Silver gelatin prints, on drying rack, before going through the mordancage process

Silver gelatin prints, on drying rack, before going through the mordancage process

What is your process?

My process is photography, and within that I specialize in mordancage.   I really like the way the mordancage process distorts an image, much like pressure changes things underwater and I am usually happy with the unexpected. But it is also maddening because it is so difficult to control.  I’m not sure it’s a process that can be mastered. Nor am I sure one would want to. But the people that have come the closest are Jean-Pierre Sudre and Elizabeth Opalenik.   I also like the gum bichromate process,  the cyanotype, and platinum/palladium. Yet I would never call myself a platinum printer. 

 After bleaching and toning (mordancage)

After bleaching and toning (mordancage)

What project have you been working on most recently?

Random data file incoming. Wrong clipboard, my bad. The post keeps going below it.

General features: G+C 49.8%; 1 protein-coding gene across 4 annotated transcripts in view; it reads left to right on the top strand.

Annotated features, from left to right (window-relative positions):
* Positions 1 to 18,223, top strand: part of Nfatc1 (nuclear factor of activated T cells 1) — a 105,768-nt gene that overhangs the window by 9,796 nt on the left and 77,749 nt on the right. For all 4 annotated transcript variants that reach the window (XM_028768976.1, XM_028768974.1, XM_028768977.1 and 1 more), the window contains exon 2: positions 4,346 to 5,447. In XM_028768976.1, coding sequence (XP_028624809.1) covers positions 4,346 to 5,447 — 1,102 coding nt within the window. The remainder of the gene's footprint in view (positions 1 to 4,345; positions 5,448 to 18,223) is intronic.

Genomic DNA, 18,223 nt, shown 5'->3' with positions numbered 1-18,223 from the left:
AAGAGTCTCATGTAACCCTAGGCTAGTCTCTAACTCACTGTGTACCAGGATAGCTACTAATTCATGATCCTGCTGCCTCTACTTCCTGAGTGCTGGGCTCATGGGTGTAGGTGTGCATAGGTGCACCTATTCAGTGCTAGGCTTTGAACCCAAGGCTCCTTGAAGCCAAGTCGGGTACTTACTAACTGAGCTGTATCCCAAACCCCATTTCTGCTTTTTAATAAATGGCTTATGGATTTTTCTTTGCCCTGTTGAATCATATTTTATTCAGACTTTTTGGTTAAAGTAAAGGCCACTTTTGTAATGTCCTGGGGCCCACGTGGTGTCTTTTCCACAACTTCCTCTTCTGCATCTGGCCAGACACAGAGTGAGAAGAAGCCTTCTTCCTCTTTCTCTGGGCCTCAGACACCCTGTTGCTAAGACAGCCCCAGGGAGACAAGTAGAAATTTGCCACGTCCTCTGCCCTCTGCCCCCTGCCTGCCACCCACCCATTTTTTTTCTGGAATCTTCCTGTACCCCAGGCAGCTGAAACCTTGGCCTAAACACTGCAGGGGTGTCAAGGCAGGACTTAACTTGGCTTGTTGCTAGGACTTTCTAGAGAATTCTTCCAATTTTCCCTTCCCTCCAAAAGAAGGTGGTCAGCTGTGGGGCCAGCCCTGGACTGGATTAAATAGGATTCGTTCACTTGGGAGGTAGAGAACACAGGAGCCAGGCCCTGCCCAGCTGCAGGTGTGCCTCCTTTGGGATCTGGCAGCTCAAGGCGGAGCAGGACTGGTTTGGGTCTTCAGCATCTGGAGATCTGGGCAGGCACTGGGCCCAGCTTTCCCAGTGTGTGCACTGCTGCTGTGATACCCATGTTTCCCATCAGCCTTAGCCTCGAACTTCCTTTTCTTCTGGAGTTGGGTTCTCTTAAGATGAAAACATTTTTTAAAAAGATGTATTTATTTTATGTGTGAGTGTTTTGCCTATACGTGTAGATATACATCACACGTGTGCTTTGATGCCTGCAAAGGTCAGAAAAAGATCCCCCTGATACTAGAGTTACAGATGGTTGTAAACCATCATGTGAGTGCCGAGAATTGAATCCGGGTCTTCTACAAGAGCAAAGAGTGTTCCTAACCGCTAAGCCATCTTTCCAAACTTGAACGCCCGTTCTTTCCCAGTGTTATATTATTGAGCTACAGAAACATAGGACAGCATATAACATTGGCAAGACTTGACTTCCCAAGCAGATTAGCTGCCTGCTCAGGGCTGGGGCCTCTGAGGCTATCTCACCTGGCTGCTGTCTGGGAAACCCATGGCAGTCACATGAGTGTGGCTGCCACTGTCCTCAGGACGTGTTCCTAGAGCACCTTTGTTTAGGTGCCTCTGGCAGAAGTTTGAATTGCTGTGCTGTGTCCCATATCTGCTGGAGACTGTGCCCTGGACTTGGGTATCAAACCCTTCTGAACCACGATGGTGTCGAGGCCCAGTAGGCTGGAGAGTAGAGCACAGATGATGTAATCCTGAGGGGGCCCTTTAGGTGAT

The project I was working on in Maine this summer was a continuation of the year before, when I tried to make an eight print panel of a seafan image in mordancage (28” x 44”). I tried three times in 2013 yet could not get the individual panels to match. So this was on my mind coming into the week of Historic Process mentoring with Brenton Hamilton.  Before I left, I asked my husband to cut a nine-inch circle out of plywood. I had an idea of using this as a “portal” or porthole into the underwater images.  It worked, and I liked it, so I just kept printing that week with the template. On the last day of the workshop, I tried the seafan panel again. This involved breaking the color digital negative up into four sections and printing it on Pictorico OHP 4x5. I have to thank Mark Dawson at Maine Media Workshops for helping with this step. Then enlarging the 4x5 negative onto two pieces of 11x14 Ilford Warm glossy paper.  Once the eight images were printed in the darkroom, they had to go through an acid bath, and then several other baths of toner, redeveloper, and a final, long rinse. I was very happy with the result. The panels matched quite beautifully. It was a nice way to end the week.